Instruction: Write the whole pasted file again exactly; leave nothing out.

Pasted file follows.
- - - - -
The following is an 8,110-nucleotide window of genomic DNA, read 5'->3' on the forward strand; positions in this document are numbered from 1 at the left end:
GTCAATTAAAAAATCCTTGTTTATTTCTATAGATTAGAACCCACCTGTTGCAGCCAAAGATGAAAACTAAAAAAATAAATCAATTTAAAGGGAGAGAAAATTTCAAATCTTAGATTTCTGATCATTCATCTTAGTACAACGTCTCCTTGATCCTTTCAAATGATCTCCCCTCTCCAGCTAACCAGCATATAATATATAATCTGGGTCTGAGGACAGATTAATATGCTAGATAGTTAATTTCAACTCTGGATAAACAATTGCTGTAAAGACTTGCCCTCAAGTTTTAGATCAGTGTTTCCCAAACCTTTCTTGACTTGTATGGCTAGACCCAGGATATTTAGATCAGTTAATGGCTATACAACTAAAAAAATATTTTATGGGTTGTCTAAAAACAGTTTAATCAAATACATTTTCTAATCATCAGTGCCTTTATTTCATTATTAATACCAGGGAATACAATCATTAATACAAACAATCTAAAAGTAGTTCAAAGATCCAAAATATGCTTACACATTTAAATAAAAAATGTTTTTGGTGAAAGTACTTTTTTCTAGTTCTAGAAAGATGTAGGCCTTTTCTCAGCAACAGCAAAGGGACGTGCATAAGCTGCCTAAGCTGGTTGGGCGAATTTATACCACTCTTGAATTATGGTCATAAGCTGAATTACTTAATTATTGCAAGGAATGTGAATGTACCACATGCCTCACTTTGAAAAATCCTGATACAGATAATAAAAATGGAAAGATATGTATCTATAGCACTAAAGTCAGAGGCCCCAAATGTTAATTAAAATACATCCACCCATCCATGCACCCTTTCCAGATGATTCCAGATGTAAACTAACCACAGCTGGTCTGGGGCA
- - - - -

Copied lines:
The following is an 8,110-nucleotide window of genomic DNA, read 5'->3' on the forward strand; positions in this document are numbered from 1 at the left end:
GTCAATTAAAAAATCCTTGTTTATTTCTATAGATTAGAACCCACCTGTTGCAGCCAAAGATGAAAACTAAAAAAATAAATCAATTTAAAGGGAGAGAAAATTTCAAATCTTAGATTTCTGATCATTCATCTTAGTACAACGTCTCCTTGATCCTTTCAAATGATCTCCCCTCTCCAGCTAACCAGCATATAATATATAATCTGGGTCTGAGGACAGATTAATATGCTAGATAGTTAATTTCAACTCTGGATAAACAATTGCTGTAAAGACTTGCCCTCAAGTTTTAGATCAGTGTTTCCCAAACCTTTCTTGACTTGTATGGCTAGACCCAGGATATTTAGATCAGTTAATGGCTATACAACTAAAAAAATATTTTATGGGTTGTCTAAAAACAGTTTAATCAAATACATTTTCTAATCATCAGTGCCTTTATTTCATTATTAATACCAGGGAATACAATCATTAATACAAACAATCTAAAAGTAGTTCAAAGATCCAAAATATGCTTACACATTTAAATAAAAAATGTTTTTGGTGAAAGTACTTTTTTCTAGTTCTAGAAAGATGTAGGCCTTTTCTCAGCAACAGCAAAGGGACGTGCATAAGCTGCCTAAGCTGGTTGGGCGAATTTATACCACTCTTGAATTATGGTCATAAGCTGAATTACTTAATTATTGCAAGGAATGTGAATGTACCACATGCCTCACTTTGAAAAATCCTGATACAGATAATAAAAATGGAAAGATATGTATCTATAGCACTAAAGTCAGAGGCCCCAAATGTTAATTAAAATACATCCACCCATCCATGCACCCTTTCCAGATGATTCCAGATGTAAACTAACCACAGCTGGTCTGGGGCA